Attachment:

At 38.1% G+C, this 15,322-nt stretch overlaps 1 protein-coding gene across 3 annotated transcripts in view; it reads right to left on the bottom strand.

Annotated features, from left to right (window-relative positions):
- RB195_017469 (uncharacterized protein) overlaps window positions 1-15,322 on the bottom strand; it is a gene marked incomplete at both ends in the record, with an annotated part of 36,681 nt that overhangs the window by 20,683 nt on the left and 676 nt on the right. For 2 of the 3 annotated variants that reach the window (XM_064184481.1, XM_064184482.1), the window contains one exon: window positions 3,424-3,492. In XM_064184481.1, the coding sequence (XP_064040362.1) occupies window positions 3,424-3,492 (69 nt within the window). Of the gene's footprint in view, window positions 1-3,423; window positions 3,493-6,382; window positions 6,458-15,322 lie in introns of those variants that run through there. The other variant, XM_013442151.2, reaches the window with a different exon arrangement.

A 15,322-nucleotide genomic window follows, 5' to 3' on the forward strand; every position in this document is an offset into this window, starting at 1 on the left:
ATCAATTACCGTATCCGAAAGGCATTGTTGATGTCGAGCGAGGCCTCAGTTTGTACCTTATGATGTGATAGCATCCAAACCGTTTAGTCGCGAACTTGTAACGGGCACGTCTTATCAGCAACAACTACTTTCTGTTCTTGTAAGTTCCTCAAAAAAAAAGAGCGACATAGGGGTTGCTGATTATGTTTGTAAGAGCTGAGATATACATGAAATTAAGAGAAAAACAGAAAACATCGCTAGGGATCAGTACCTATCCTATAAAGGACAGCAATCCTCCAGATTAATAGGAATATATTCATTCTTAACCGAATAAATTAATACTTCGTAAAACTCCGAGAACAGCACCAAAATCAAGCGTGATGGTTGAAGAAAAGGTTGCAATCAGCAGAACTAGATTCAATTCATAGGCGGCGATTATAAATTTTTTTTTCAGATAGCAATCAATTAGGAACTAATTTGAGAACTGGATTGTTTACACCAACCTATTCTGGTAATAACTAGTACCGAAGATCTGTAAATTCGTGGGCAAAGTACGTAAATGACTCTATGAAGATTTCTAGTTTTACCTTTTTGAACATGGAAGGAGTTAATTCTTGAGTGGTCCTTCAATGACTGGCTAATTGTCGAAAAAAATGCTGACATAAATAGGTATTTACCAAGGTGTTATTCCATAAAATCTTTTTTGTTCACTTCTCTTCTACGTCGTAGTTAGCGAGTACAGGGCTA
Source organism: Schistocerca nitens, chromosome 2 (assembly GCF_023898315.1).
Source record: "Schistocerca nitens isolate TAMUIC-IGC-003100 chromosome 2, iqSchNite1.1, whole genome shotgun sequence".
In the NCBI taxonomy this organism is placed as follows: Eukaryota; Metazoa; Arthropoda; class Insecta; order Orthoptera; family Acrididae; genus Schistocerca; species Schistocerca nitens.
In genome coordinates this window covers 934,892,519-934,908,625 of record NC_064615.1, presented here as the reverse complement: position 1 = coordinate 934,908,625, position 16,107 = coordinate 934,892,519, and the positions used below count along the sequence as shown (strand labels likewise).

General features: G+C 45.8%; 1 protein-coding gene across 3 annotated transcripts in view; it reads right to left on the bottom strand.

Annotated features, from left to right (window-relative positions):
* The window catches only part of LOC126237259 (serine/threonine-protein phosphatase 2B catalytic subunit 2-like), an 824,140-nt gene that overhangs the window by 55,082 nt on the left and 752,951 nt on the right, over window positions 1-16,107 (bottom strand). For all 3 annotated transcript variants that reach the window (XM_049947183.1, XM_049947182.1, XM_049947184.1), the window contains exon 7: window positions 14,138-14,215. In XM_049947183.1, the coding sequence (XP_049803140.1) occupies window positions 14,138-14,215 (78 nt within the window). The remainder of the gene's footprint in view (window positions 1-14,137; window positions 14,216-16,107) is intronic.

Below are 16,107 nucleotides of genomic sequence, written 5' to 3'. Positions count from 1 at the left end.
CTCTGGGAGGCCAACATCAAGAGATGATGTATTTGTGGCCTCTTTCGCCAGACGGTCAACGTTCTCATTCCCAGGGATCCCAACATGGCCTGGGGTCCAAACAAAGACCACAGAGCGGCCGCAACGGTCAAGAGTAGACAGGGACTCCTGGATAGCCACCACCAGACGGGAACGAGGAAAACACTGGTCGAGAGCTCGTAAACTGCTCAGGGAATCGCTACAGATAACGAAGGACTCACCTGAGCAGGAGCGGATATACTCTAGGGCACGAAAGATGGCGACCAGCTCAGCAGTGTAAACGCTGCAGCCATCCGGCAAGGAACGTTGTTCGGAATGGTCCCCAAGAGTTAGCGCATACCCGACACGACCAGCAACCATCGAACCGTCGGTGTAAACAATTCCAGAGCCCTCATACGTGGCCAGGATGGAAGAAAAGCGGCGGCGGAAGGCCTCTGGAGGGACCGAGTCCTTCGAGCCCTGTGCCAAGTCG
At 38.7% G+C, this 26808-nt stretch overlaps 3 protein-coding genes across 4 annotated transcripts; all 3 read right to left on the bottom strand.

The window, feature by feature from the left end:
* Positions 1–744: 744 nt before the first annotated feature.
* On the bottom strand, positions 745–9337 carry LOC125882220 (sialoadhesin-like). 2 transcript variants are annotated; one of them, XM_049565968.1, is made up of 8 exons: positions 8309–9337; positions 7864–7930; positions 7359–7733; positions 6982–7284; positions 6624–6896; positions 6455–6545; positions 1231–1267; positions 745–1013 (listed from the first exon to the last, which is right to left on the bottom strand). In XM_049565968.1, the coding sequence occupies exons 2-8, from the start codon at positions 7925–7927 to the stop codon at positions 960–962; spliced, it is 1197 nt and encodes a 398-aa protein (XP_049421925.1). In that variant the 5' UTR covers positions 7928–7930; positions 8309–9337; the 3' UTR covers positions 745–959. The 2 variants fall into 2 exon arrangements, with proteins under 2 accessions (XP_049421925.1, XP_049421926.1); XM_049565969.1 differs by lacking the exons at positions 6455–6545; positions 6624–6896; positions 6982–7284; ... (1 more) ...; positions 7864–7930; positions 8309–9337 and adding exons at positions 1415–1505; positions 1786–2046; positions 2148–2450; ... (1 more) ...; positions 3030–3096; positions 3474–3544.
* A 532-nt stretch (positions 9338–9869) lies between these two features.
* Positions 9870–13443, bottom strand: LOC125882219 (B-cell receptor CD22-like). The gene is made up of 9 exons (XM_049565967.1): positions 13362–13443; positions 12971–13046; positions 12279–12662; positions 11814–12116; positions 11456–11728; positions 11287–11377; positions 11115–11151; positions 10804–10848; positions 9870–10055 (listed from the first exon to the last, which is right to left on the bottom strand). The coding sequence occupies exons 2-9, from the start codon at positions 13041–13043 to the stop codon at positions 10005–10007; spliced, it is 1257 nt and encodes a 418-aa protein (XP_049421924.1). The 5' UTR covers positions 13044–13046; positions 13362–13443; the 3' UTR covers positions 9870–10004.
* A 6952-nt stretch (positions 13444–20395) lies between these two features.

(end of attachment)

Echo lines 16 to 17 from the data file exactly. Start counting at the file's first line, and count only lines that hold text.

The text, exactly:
The window, feature by feature from the left end:
* Positions 1–744: 744 nt before the first annotated feature.